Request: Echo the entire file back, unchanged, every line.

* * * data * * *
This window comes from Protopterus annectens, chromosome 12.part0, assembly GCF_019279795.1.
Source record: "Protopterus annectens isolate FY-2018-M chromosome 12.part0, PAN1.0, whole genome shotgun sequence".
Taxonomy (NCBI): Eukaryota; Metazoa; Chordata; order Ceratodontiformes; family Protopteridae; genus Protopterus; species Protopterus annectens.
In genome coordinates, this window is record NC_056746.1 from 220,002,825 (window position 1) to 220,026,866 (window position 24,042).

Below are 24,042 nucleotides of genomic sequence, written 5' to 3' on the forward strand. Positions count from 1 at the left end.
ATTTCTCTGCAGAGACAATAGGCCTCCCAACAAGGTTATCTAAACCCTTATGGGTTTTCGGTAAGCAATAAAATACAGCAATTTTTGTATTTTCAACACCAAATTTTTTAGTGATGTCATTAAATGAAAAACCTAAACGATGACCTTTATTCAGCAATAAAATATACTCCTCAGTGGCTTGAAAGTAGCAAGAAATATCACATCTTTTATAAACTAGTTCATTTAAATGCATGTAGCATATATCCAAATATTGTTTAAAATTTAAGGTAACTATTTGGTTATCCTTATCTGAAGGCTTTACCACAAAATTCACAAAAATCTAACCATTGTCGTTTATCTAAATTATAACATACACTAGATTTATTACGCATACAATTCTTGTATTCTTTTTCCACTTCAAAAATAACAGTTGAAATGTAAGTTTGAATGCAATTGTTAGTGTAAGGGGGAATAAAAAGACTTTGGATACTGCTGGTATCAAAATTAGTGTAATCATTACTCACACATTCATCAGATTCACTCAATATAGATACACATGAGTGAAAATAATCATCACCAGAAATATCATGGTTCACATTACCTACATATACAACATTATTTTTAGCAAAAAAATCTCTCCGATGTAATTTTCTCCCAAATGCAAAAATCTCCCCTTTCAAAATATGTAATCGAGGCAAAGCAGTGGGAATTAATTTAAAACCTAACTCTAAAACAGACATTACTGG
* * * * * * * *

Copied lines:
This window comes from Protopterus annectens, chromosome 12.part0, assembly GCF_019279795.1.
Source record: "Protopterus annectens isolate FY-2018-M chromosome 12.part0, PAN1.0, whole genome shotgun sequence".
Taxonomy (NCBI): Eukaryota; Metazoa; Chordata; order Ceratodontiformes; family Protopteridae; genus Protopterus; species Protopterus annectens.
In genome coordinates, this window is record NC_056746.1 from 220,002,825 (window position 1) to 220,026,866 (window position 24,042).

Below are 24,042 nucleotides of genomic sequence, written 5' to 3' on the forward strand. Positions count from 1 at the left end.
ATTTCTCTGCAGAGACAATAGGCCTCCCAACAAGGTTATCTAAACCCTTATGGGTTTTCGGTAAGCAATAAAATACAGCAATTTTTGTATTTTCAACACCAAATTTTTTAGTGATGTCATTAAATGAAAAACCTAAACGATGACCTTTATTCAGCAATAAAATATACTCCTCAGTGGCTTGAAAGTAGCAAGAAATATCACATCTTTTATAAACTAGTTCATTTAAATGCATGTAGCATATATCCAAATATTGTTTAAAATTTAAGGTAACTATTTGGTTATCCTTATCTGAAGGCTTTACCACAAAATTCACAAAAATCTAACCATTGTCGTTTATCTAAATTATAACATACACTAGATTTATTACGCATACAATTCTTGTATTCTTTTTCCACTTCAAAAATAACAGTTGAAATGTAAGTTTGAATGCAATTGTTAGTGTAAGGGGGAATAAAAAGACTTTGGATACTGCTGGTATCAAAATTAGTGTAATCATTACTCACACATTCATCAGATTCACTCAATATAGATACACATGAGTGAAAATAATCATCACCAGAAATATCATGGTTCACATTACCTACATATACAACATTATTTTTAGCAAAAAAATCTCTCCGATGTAATTTTCTCCCAAATGCAAAAATCTCCCCTTTCAAAATATGTAATCGAGGCAAAGCAGTGGGAATTAATTTAAAACCTAACTCTAAAACAGACATTACTGG